Rising London-based singer-songwriter conjures the romanticised spirit of Hollywood’s golden era on her love-torn, emotion wrangling sophomore EP.
Ever since Honey Gentry’s ethereal debut EP Moonlight was released last year, an underground clamour has amassed in praise of the singer-songwriter whose vocal prowess has made her an enticing prospect in a world of instant gratification and predictable pop. On her tumultuous sophomore EP, Gentry crafts a storm of diaphanous beauty; her flowing style hails back to Hollywood’s golden era, and acts as a romanticised yet dark-twisted letter of longing and mourning.
Pre-released single Daydream Baby evolves into a slow-rolling chain of majestic art pop, as the hushed whisper of the track’s introduction conjures a maelstrom of heartache and anguish. Instrumentally, the single glistens with the incandescent heartbeat provided by the old-fashioned electric guitar of long-term collaborator Ruben Elbrond-Palmer, which roots Gentry’s sound into the era of Californian romance in the 1960’s. Her beguiling vocals caress the single with such intelligence, hurling dramatic metaphors evoking destruction and termination between her unique blend of rose-tinted lyrical mysticism. Ruminating on a past relationship, Daydream Baby is a euphoric and soul-stirring offering, acting as her most complete release to date, and providing the perfect canvas for the rest of the EP to be developed upon.
"An underground clamour has amassed in praise of the singer-songwriter whose vocal prowess has made her an enticing prospect in a world of instant gratification and predictable pop."
The EP's kaleidoscopic title track explores the endless haunting of a lover living on solely within her dreams. A provocatory alternative lullaby possessed with a unique darkness, an eerie sheen is hushed across Dreamlover’s opening, like fog swarming the rolling countryside. Elbrond-Palmer’s softened guitar matches the tonally disparate quality of the single, but it is Gentry’s vocals which prove so alluring to listeners, lolling between sparse, whispered verses and the cult-like motif of the track’s chorus. Lacing her audience with seduction, Gentry tumbles around the creative chambers of her sleep-dependent mind, twisting and turning to reach a grip on something tangible to comprehend. Crawling carefully through a spiritual universe before building to an intense climax bolstered by harking backing vocals, Gentry floats off once more into the distance, back to the dream dimension, riding on the cushioned bed of spiraling guitar and paradoxical thoughts.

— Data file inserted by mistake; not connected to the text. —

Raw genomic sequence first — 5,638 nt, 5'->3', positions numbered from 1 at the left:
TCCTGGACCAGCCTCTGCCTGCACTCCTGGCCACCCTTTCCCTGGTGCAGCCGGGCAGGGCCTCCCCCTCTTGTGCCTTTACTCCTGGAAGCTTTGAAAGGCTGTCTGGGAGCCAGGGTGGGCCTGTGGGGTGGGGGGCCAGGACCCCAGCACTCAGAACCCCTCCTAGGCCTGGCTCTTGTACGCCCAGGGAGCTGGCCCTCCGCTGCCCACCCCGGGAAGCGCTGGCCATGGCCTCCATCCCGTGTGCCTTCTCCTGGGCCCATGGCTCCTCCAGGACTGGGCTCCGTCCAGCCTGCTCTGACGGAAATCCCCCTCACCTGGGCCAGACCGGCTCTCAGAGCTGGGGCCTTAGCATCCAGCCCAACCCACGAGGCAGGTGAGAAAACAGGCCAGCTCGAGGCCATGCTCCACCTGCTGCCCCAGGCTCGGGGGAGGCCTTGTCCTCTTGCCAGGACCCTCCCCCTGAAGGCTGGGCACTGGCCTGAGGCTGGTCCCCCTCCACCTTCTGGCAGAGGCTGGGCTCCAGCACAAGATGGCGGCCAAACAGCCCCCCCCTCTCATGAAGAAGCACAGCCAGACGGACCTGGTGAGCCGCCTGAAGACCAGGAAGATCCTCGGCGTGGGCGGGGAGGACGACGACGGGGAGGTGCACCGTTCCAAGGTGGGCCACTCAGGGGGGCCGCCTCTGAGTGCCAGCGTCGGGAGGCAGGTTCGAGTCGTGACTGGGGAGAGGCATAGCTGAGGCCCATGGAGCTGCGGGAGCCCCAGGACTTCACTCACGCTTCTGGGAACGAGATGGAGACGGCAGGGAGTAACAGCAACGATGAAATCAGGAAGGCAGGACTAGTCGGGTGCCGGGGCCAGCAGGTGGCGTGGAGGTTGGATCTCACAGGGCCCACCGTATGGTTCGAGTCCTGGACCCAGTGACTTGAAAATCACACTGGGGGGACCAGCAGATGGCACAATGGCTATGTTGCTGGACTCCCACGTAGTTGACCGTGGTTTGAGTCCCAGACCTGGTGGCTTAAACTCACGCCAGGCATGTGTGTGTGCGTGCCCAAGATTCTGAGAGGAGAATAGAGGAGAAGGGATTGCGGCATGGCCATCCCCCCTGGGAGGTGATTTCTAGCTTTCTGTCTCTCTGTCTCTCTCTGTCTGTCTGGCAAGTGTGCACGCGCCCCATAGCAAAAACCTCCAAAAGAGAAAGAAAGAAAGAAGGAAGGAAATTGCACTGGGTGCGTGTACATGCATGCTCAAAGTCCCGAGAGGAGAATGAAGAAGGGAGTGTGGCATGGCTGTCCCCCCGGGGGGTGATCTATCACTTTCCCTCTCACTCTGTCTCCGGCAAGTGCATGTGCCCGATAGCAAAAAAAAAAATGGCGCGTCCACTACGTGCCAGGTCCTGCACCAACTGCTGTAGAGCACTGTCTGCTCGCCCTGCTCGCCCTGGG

Honey Gentry has always managed to conjure an otherworldly capacity for melodic bliss, and Now I Wait sees the fallen angel yearning earnestly for a lover, washing an evocative love-torn soundscape of heartache, confusion and vulnerability. By projecting an emotional doomsday onto her listener, with a taut conflict gyrating around her mind, Gentry allows her instrumental background to be minimalist, offering little outside of her striking vocal range to captivate her listener.
"Yet whilst the new EP brings its listener closer into the emotional world of Honey Gentry, there lies an essence of mystery still within the artist."
As Heart of Gold gently folds over, its whirlwind of distorted guitars and Stevie Nicks-esque vocals bringing the EP to its natural conclusion, the lack of percussive drive starts to become noticeable. Dreamlover is a gorgeously haunting collection of work, projecting an impression of the singer in the toils of heartache and desperation. Its quilted soundscape is a testament to Gentry’s vocal capacity and her creative partnership with Elbrond-Palmer. Yet whilst the new EP brings its listener closer into the emotional world of Honey Gentry, there lies an essence of mystery still within the artist. Thus, the future is a tantalising prospect for this singer-songwriter delving further and crafting more intricately a unique sound-core, an entity that appears timeless on repeated listens, yet one that would thrive with careful evolution in the coming future.